WASHINGTON - The United States Tuesday brushed aside India's concerns over its decision to sell eight F-16 fighter jets to Pakistan, saying the deal took into account the regional security situation.

"We don't think it should cause concern for India," said Pentagon Press Secretary Peter Cook told reporters in response to a question about Indian objections to the proposed sale.

"We think this is a capability that will help Pakistan in its counterterrorism effort and we think that's in the national security interests of the United States," he said.

Pakistan had expressed its surprise over India's reaction following the announcement on Feb 13 of Obama Administration's decision to sell eight F-16 fighter jets worth nearly $700 million to Pakistan in the face of objections from India and some US lawmakers.

"This sale always took into account the regional security situation. We look at our relationship with Pakistan and our relationship with India as separate relationships. We think this is important capabilities for the Pakistanis to go after terrorists in that country," Cook said.

India summoned US Ambassador Richard Verma, who happens to be of Indian origin, to convey its protest over the decision.

India disagreed with the US' rationale that such arms transfers help Pakistan in combating terrorism, saying it believes the US military aid to Pakistan goes into anti-India activities.

Meanwhile, a US official defended the sale. “We support the proposed sale of eight F-16s to Pakistan, which we view as the right platform in support of Pakistan’s counterterrorism and counterinsurgency operations,” the official said on the condition of anonymity, according to Defense One, a web publication dedicated to US national security coverage.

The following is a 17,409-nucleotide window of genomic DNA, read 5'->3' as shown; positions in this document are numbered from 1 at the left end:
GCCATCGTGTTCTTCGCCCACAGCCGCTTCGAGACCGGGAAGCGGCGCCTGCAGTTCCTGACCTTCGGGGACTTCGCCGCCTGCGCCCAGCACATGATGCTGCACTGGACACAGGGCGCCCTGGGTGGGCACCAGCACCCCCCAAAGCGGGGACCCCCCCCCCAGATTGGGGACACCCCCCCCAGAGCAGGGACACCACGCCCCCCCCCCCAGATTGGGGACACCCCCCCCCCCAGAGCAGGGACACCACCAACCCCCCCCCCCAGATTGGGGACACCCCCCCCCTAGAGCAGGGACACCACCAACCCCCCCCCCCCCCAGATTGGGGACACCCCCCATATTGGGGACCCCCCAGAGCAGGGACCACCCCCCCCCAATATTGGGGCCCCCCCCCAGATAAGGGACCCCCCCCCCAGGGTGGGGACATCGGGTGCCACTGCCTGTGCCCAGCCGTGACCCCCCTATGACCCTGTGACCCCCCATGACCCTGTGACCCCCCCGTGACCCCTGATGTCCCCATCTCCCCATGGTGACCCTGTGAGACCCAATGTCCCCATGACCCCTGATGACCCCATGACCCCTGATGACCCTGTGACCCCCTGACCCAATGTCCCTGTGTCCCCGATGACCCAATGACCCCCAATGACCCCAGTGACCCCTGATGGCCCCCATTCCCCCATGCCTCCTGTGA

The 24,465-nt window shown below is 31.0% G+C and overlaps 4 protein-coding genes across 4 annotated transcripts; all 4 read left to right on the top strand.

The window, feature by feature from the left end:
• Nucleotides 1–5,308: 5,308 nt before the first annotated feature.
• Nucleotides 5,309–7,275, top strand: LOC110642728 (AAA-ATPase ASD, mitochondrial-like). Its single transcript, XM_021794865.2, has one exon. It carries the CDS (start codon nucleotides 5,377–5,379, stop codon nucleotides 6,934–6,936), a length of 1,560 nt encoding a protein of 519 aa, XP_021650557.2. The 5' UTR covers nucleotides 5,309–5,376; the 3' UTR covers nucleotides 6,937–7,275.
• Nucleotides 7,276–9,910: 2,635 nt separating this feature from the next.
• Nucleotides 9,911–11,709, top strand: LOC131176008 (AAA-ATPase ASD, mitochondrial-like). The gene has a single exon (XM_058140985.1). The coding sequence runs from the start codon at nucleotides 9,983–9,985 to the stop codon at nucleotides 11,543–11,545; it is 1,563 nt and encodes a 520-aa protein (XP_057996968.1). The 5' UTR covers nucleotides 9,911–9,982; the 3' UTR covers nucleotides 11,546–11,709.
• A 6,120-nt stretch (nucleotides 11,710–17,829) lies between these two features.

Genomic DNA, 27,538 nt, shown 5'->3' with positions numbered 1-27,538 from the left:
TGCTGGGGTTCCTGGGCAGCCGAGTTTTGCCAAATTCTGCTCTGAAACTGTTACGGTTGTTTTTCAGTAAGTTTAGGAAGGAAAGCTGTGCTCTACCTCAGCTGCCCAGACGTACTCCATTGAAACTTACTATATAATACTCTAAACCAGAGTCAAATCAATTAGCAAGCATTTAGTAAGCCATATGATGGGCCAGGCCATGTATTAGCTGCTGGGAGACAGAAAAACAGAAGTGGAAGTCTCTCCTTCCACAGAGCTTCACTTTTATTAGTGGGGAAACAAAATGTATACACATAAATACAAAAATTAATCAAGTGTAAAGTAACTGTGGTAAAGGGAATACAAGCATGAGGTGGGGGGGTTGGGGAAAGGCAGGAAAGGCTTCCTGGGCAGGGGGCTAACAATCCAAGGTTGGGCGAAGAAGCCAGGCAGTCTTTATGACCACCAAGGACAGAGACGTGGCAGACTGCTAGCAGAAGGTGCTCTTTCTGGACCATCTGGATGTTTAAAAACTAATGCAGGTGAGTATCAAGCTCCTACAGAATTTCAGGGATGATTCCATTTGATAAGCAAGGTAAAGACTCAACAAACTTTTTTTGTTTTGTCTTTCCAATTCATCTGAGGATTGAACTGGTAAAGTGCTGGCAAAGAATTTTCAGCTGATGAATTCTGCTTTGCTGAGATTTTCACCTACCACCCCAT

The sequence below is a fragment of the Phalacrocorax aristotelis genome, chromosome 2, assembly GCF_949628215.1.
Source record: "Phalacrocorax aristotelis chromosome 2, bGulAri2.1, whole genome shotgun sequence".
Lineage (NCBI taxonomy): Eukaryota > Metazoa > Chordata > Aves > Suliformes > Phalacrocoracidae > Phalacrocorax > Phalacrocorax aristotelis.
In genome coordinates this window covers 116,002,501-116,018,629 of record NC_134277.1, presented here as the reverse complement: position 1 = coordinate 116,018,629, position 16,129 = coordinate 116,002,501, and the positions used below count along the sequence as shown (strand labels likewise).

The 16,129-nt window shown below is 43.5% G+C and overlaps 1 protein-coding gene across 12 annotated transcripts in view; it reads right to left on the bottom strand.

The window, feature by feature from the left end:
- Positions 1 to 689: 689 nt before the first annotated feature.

“These operations reduce the ability of militants to use Pakistani territory as a safe haven for terrorism and a base of support for the insurgency in Afghanistan, which is in the national interests of both Pakistan and the United States, and in the interest of the region more broadly.”

“[W]e are committed to working with Congress to deliver security assistance to our partners and allies that furthers US foreign policy interests by building capacity to meet shared security challenges,” the official added.

The US Defence Security Cooperation Agency, which coordinates such foreign arms sales, said it informed the US Congress of the planned sales on February 12.

The agency said the sales would "improve the security of a strategic partner in South Asia."

The F-16 aircraft would allow Pakistan's Air Force to operate at night and in all kinds of weather, while "enhancing Pakistan's ability to conduct counterinsurgency and counterterrorism operations," the agency said.

The US defence agency insisted that the sales would "not alter the basic military balance in the region.”

Senator Bob Corker, chairman of the Senate Foreign Relations Committee, objected to the use of taxpayer money to subsidise the sale. Corker expressed his disapproval in a letter to Secretary of State John Kerry, the Wall Street Journal reported.

Corker told Secretary of State John Kerry in a letter that he was concerned about Pakistan's ties to the Haqqani network.

"I may reconsider my blanket hold on US FMF assistance should the Pakistanis make progress on addressing my significant concerns about their support for the Haqqani network, but for now, if they wish to purchase this military equipment, they will do so without a subsidy from the American taxpayer," he wrote.

India’s Air Force has about double the number of combat warplanes as Pakistan, according to the International Institute of Strategic Studies. India has considered buying American-made fighter jets, including the F-16 and F/A-18 Super Hornet, but has yet to sign a deal.

This is not the first time US lawmakers have considered blocking an arms deal with Pakistan. In 2006, House Foreign Relations Committee members threatened, but ultimately did not, block an F-16 sale to Pakistan. Lawmakers have 30 days to block the sale.

It’s common for the Pentagon to announce more controversial arms deals aduring congressional recesses. The House and Senate are both in recess next week. The House is in recess the week of March 7.